Annie Moye, Chair of the Pasaquan Preservation Society, invited her Facebook friends to vote: “Friends, please contribute to our democratic, creative approach to naming our new film series. Even if you don’t care about St. EOM, Pasaquan, or movies in general, please just pick the most attractive title. It’s free to voice your opinion!”
Pasaquan, the outdoor art environment in Buena Vista, Ga. built by visionary artist Eddie Owens Martin, has hosted many events since reopening in October 2016, including a music festival and an opera.
On Sept. 28 the Pasaquan Preservation Society will add a film series to the art environment’s calendar.
Moye said she was excited to have friends name the event. Creative suggestions included Cinemaquan, Cinema Pasadiso, and Eddie’s Outdoor Movies. Voting soon spread across social media, and after two rounds of voting, the Pasaquan Preservation Society announced the winner: Pasavision.
The first installment of Pasavision will start at 7 p.m. with a showing of “A Man Named Pearl,” the inspiring story of self-taught topiary artist Pearl Fryar, whose unlikely journey to national prominence began with a bigoted remark.
Moye said the films in the series will always be art related. But the Pasaquan Preservation Society will approach the series’ future with the same democratic impulse behind its naming. Future film selections will be made with audience input.
Charles Fowler, superintendent of Pasaquan, said the goal is to engage more people at the unique site.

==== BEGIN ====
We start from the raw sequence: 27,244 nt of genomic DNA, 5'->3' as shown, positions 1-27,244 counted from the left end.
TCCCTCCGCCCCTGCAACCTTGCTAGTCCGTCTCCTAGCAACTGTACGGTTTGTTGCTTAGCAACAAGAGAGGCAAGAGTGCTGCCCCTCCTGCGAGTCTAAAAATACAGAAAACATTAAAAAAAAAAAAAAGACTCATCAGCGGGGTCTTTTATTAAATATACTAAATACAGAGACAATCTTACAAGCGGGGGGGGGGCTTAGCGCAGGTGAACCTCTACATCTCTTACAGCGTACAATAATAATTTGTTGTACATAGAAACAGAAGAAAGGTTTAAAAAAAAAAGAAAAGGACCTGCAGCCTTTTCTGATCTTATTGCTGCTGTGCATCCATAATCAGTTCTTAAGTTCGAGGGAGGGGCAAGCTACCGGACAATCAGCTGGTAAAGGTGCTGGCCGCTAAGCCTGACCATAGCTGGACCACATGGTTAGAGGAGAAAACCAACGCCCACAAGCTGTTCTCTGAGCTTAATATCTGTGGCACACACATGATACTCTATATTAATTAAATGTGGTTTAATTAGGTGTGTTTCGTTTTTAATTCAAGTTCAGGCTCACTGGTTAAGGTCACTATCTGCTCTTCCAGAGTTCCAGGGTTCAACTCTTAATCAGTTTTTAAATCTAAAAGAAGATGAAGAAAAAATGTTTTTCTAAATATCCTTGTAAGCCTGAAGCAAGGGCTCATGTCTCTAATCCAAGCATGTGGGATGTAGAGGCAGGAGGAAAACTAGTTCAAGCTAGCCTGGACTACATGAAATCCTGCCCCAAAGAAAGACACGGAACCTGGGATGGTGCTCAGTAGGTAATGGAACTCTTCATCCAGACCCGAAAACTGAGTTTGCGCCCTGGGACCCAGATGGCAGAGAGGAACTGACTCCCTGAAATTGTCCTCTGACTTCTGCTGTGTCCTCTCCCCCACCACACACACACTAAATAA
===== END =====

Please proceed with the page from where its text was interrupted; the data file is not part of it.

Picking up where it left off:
“We want it to be a laid back, come out, bring a friend kind of event,” Fowler said. Both Moye and Fowler encourage people to bring lawn chairs, drinks, a picnic, blankets and pillows. They emphasize the event’s goal is to engage the community with a comfortable, accessible occasion for people to come together and enjoy a movie in a cool place. Other than a suggested donation of $10, the film series will be free to the public.
Located near Buena Vista, Ga., Pasaquan is a world-renowned visionary art site created by the late Eddie Owens Martin between the mid-1950s and his death in 1986. Pasaquan reopened in October 2016 following significant renovations, a tripartite project of Columbus State University, the Pasaquan Preservation Society and the Kohler Foundation. Pasaquan is owned by CSU and open to visitors every Friday through Sunday, 10 a.m. to 5 p.m., except in July and December.
For more information and updates on all things Pasaquan, follow the Friends of Pasaquan on Facebook.